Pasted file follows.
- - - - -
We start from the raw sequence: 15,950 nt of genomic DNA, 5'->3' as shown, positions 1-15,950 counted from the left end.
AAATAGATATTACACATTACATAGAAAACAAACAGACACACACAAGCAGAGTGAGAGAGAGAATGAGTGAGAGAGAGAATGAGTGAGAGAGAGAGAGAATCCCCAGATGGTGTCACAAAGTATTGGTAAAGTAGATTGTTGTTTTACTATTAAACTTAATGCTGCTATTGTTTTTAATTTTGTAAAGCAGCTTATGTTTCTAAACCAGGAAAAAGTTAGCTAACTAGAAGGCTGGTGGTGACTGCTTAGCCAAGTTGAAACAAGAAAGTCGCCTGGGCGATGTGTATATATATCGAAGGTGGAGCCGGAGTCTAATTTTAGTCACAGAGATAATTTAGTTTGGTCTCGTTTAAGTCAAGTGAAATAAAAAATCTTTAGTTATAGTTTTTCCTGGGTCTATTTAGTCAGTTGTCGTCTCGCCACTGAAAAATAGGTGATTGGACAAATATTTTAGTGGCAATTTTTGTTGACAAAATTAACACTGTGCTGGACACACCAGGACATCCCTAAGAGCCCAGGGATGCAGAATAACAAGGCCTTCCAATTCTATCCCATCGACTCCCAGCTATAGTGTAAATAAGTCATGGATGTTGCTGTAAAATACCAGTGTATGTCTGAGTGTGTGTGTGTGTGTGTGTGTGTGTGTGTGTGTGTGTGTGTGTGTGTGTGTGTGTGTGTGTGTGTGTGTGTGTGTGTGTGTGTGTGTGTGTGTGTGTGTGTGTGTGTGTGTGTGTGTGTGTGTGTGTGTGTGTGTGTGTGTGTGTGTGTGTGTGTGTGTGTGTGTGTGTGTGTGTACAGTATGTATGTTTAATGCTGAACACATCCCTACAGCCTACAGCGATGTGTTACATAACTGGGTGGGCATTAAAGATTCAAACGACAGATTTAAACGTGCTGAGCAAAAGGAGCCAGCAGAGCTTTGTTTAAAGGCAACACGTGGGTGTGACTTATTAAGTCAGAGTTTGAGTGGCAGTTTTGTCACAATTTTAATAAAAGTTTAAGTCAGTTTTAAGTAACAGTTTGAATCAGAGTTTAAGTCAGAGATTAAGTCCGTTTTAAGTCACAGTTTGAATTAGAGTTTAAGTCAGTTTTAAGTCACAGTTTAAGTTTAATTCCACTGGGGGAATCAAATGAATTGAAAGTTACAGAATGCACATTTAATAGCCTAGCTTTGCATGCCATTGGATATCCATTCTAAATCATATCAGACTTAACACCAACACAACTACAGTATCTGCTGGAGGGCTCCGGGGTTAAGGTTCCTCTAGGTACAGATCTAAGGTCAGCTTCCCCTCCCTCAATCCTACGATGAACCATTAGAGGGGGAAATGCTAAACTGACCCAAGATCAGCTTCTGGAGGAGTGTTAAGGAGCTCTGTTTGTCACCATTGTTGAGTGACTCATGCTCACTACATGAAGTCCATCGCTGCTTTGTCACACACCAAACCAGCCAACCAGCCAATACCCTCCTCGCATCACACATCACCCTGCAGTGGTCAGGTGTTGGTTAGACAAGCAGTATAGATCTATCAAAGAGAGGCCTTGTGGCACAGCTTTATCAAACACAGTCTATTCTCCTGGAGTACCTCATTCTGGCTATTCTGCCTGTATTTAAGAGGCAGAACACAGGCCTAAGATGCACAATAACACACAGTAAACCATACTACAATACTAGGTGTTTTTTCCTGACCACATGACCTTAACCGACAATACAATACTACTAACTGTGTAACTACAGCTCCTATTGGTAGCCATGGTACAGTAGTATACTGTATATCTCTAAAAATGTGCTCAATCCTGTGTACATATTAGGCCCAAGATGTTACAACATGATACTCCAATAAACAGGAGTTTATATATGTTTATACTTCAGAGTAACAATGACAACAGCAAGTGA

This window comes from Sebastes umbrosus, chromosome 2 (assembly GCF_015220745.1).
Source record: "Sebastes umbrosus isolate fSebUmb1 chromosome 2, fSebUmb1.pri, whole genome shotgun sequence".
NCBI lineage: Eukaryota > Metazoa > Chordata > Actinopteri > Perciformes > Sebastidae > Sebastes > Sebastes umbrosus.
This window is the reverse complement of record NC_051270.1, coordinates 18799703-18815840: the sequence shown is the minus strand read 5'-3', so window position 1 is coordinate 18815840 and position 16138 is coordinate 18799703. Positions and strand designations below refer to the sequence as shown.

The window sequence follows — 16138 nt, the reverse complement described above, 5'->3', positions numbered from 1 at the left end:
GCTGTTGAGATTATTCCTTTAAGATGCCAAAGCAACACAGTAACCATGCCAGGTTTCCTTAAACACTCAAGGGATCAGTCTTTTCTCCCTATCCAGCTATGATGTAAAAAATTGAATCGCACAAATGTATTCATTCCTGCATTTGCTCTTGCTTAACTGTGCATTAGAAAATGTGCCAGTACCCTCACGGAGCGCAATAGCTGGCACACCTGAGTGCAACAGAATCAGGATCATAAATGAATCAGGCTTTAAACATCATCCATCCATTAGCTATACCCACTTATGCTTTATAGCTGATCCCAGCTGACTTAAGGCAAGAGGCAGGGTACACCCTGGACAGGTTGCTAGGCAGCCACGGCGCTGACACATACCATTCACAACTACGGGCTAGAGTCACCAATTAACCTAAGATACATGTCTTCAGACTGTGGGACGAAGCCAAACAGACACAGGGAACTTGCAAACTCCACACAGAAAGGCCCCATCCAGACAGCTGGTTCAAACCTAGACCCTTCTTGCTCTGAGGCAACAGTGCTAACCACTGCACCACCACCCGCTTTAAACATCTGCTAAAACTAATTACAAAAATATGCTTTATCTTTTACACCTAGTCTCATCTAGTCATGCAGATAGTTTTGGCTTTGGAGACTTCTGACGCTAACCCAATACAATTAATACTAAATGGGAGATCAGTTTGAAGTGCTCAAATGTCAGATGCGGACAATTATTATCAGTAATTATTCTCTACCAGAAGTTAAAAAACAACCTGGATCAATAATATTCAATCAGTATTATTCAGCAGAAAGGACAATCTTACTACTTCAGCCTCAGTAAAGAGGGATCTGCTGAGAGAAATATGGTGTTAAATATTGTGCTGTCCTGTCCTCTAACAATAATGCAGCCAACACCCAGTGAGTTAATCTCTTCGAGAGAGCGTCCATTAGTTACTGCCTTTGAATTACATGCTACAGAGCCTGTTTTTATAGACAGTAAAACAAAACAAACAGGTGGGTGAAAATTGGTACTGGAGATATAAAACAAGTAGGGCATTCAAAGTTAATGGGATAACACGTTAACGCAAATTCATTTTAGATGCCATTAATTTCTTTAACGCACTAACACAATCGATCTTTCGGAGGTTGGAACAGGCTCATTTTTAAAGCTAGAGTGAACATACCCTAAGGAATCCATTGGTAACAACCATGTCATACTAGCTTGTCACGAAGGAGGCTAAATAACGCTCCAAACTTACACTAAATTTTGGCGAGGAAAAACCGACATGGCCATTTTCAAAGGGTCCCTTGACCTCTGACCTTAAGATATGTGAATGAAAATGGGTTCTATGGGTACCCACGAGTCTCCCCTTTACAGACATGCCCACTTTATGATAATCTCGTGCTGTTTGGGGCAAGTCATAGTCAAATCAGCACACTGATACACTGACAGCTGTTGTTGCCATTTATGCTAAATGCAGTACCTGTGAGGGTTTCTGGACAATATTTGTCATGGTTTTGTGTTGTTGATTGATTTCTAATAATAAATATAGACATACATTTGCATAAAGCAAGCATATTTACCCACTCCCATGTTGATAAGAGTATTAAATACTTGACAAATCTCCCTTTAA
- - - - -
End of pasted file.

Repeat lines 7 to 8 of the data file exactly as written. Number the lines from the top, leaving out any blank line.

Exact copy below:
The window sequence follows — 16138 nt, the reverse complement described above, 5'->3', positions numbered from 1 at the left end:
GCTGTTGAGATTATTCCTTTAAGATGCCAAAGCAACACAGTAACCATGCCAGGTTTCCTTAAACACTCAAGGGATCAGTCTTTTCTCCCTATCCAGCTATGATGTAAAAAATTGAATCGCACAAATGTATTCATTCCTGCATTTGCTCTTGCTTAACTGTGCATTAGAAAATGTGCCAGTACCCTCACGGAGCGCAATAGCTGGCACACCTGAGTGCAACAGAATCAGGATCATAAATGAATCAGGCTTTAAACATCATCCATCCATTAGCTATACCCACTTATGCTTTATAGCTGATCCCAGCTGACTTAAGGCAAGAGGCAGGGTACACCCTGGACAGGTTGCTAGGCAGCCACGGCGCTGACACATACCATTCACAACTACGGGCTAGAGTCACCAATTAACCTAAGATACATGTCTTCAGACTGTGGGACGAAGCCAAACAGACACAGGGAACTTGCAAACTCCACACAGAAAGGCCCCATCCAGACAGCTGGTTCAAACCTAGACCCTTCTTGCTCTGAGGCAACAGTGCTAACCACTGCACCACCACCCGCTTTAAACATCTGCTAAAACTAATTACAAAAATATGCTTTATCTTTTACACCTAGTCTCATCTAGTCATGCAGATAGTTTTGGCTTTGGAGACTTCTGACGCTAACCCAATACAATTAATACTAAATGGGAGATCAGTTTGAAGTGCTCAAATGTCAGATGCGGACAATTATTATCAGTAATTATTCTCTACCAGAAGTTAAAAAACAACCTGGATCAATAATATTCAATCAGTATTATTCAGCAGAAAGGACAATCTTACTACTTCAGCCTCAGTAAAGAGGGATCTGCTGAGAGAAATATGGTGTTAAATATTGTGCTGTCCTGTCCTCTAACAATAATGCAGCCAACACCCAGTGAGTTAATCTCTTCGAGAGAGCGTCCATTAGTTACTGCCTTTGAATTACATGCTACAGAGCCTGTTTTTATAGACAGTAAAACAAAACAAACAGGTGGGTGAAAATTGGTACTGGAGATATAAAACAAGTAGGGCATTCAAAGTTAATGGGATAACACGTTAACGCAAATTCATTTTAGATGCCATTAATTTCTTTAACGCACTAACACAATCGATCTTTCGGAGGTTGGAACAGGCTCATTTTTAAAGCTAGAGTGAACATACCCTAAGGAATCCATTGGTAACAACCATGTCATACTAGCTTGTCACGAAGGAGGCTAAATAACGCTCCAAACTTACACTAAATTTTGGCGAGGAAAAACCGACATGGCCATTTTCAAAGGGTCCCTTGACCTCTGACCTTAAGATATGTGAATGAAAATGGGTTCTATGGGTACCCACGAGTCTCCCCTTTACAGACATGCCCACTTTATGATAATCTCGTGCTGTTTGGGGCAAGTCATAGTCAAATCAGCACACTGATACACTGACAGCTGTTGTTGCCATTTATGCTAAATGCAGTACCTGTGAGGGTTTCTGGACAATATTTGTCATGGTTTTGTGTTGTTGATTGATTTCTAATAATAAATATAGACATACATTTGCATAAAGCAAGCATATTTACCCACTCCCATGTTGATAAGAGTATTAAATACTTGACAAATCTCCCTTTAA